Madison County commissioners have long grappled with how to handle requests from property owners to adopt and maintain private drives.

Commissioner Derek Doster proposed Monday that the county look into potentially setting up special tax districts on drives where significant upgrades are needed to bring the road up to county standards. That way, residents wanting county maintenance of their private drives can pay for upgrades over a period of time in their tax bills, not all at once, and county taxpayers as a whole aren’t saddled with the cost of bringing someone else’s private roads up to county standards.

No action was taken on the matter, but commissioners seemed open to the possibility. Private drives often pose problems for the county’s emergency vehicles when they are not up to county standards. The board also tabled a request Monday to adopt Bluestone Hills Lane as a county road Monday.

In other matters, commission chairman Todd Higdon said redistricting is coming up and he’s not sure if the numbers that will be used for the county new district map are accurate. That issue is on the agenda for Nov. 1.

Higdon praised the middle school football team for winning the area title.

He asked commissioners to submit their requests for Local Maintenance and Improvement Grant (LMIG) projects. He also noted that the county has received its Georgia Broadband Ready Community Certification.

Higdon reported that 46,816 people entered the county government complex through Sept. 30 of this year. There were 151 court sessions, 44 entry denials, 740 weapons collected and returned, three removals and four incidents.

The board approved policies for the recreation department on special events, background checks, its scholarship program, uniforms, concession operations and sign advertisement sponsorships.

Prior to the regular meeting, the board held its first work session on the 2022 budget. Library director Jennifer Ivey and code enforcement department head Christopher Roach spoke about salaries with the county commissioners during a one-hour session.

Ivey requested a 3.59 percent increase in the library budget for 2022 to go toward salary increases. She noted that starting pay at the library is $8, which she said is less than pay at fast food restaurants, adding that the library staff works with the public on sensitive matters at times, such in printing divorce papers and death certificates. She asked that the starting pay be increased to $9 and hour. She noted that she began as director at $33,500 and works two jobs. She asked the board to consider a raise for her to bring her closer to director’s pay in surrounding areas. The commissioners had questions about how the county library works with the Athens Library System. They wanted to know if the Madison County Library employees receive supplemental salary funding from the 11-county system. They don’t. The library system provides support in a variety of ways, but not in terms of salary. Some libraries in other counties receive support from their local school boards or a city council. The board asked the regional director on hand Monday to find out how many libraries in the system get school board support. Higdon also asked the director to draw up a clear contract on what happens with the county money when it’s sent to the library system and what is received in return.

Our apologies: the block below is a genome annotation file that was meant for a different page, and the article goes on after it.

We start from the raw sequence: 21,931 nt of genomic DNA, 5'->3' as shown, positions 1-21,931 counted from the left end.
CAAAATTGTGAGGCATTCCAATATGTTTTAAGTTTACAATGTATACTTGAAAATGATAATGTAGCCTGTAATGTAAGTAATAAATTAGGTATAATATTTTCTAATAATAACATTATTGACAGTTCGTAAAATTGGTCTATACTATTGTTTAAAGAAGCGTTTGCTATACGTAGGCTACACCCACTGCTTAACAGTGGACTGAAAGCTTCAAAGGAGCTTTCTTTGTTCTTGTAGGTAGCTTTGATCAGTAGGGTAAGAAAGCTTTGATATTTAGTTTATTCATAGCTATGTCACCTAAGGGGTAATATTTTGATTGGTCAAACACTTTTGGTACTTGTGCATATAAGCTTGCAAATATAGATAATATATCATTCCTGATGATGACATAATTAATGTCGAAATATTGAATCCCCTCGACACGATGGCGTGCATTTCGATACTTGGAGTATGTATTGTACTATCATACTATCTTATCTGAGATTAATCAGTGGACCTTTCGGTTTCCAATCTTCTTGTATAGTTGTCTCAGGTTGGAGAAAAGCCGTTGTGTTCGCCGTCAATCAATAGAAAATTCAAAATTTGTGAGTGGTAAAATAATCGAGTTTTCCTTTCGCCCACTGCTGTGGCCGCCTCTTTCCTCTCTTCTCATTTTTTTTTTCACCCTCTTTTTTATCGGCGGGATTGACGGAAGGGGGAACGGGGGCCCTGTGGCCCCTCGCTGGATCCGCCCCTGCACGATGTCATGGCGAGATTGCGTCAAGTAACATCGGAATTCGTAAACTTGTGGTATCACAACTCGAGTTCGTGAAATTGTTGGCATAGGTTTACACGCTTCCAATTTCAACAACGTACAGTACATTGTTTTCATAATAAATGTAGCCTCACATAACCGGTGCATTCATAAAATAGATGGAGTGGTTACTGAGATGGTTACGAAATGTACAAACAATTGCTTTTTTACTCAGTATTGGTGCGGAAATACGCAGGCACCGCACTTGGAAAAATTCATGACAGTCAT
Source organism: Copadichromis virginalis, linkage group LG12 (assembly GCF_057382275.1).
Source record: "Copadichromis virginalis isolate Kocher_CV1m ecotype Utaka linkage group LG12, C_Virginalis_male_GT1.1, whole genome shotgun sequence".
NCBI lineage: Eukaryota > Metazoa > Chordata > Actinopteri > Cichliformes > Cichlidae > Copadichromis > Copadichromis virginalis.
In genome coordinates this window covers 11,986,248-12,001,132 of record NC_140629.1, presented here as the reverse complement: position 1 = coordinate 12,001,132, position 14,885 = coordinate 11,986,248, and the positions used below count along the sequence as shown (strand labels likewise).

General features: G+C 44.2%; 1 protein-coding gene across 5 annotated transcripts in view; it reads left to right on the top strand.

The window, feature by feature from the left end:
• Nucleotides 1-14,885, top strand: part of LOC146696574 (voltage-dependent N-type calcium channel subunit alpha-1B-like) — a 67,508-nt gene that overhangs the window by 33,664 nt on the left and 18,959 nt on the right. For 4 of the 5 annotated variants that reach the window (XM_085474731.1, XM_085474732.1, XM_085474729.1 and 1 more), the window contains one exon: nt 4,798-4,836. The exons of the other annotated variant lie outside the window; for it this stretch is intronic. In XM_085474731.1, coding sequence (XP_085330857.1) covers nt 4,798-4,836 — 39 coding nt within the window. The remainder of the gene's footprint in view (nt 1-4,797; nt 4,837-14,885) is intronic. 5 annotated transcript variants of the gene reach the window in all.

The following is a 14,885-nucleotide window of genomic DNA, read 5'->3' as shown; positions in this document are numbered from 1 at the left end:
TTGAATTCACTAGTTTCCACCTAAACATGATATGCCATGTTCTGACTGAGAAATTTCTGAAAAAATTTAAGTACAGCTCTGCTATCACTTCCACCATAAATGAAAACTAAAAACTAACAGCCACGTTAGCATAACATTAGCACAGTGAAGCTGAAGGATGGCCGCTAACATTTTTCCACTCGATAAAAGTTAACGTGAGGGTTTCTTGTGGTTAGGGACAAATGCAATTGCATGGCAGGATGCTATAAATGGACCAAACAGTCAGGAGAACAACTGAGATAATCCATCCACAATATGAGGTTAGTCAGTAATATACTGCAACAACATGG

Roach spoke to the board about the wide range of tasks he handles. He is able to prosecute county code enforcement cases on the county’s behalf in the magistrate, probate and superior courts. He noted that he hasn’t lost a court case in his first seven months on the job, but he said he focuses on having people bring their properties into compliance with county codes without court action and that he has been successful in that way. Still, court fines were about $2,000 annually prior to his arrival, and he said he’s now bringing in about $2,000-to-$3,000 a month in revenues for the county on code violations. He spoke of his numerous certifications, including for soil and water inspections. He said he has trained code enforcement officers in other counties who make significantly more than him and that his salary doesn’t meet the state minimum for his position. He requested an increase from $18 to $25 an hour.

Roach also requested a second code enforcement officer at $15 an hour who could help with building inspections. Higdon said the county is going to need to hire someone to help with building inspections. He noted that through September, the county had 207 building permits. It had 224 through all of 2020 and 177 the year before. Higdon said that when the building inspector is out, the county has to contract for services at a high cost.


(1) comment

Virginia Moss

The proposed tax districts for private driveways could be a solution, but private property is private property. Why make taxpayers, even only those with the driveways, pay to fuss with what is their responsibility. I'm all for personal responsibility. If private owners fail to properly maintain their own driveways, that's on them.

In some areas of the country, if you don't meet a long list of proper access to your property, you are not to expect government services. That includes room for a large fire truck to make a 360 degree turn. They let your house burn down. If you stack firewood next to your house, they will not even bother with protecting your house from wildfire. Don't expect an ambulance to help you if it can't get to you or even find your house due to lack of house number signage. Again, personal responsibility.

The county should not field requests for the county to deal with private property at all., especially when there are so many actual county-owned roads in need of repair and paving.

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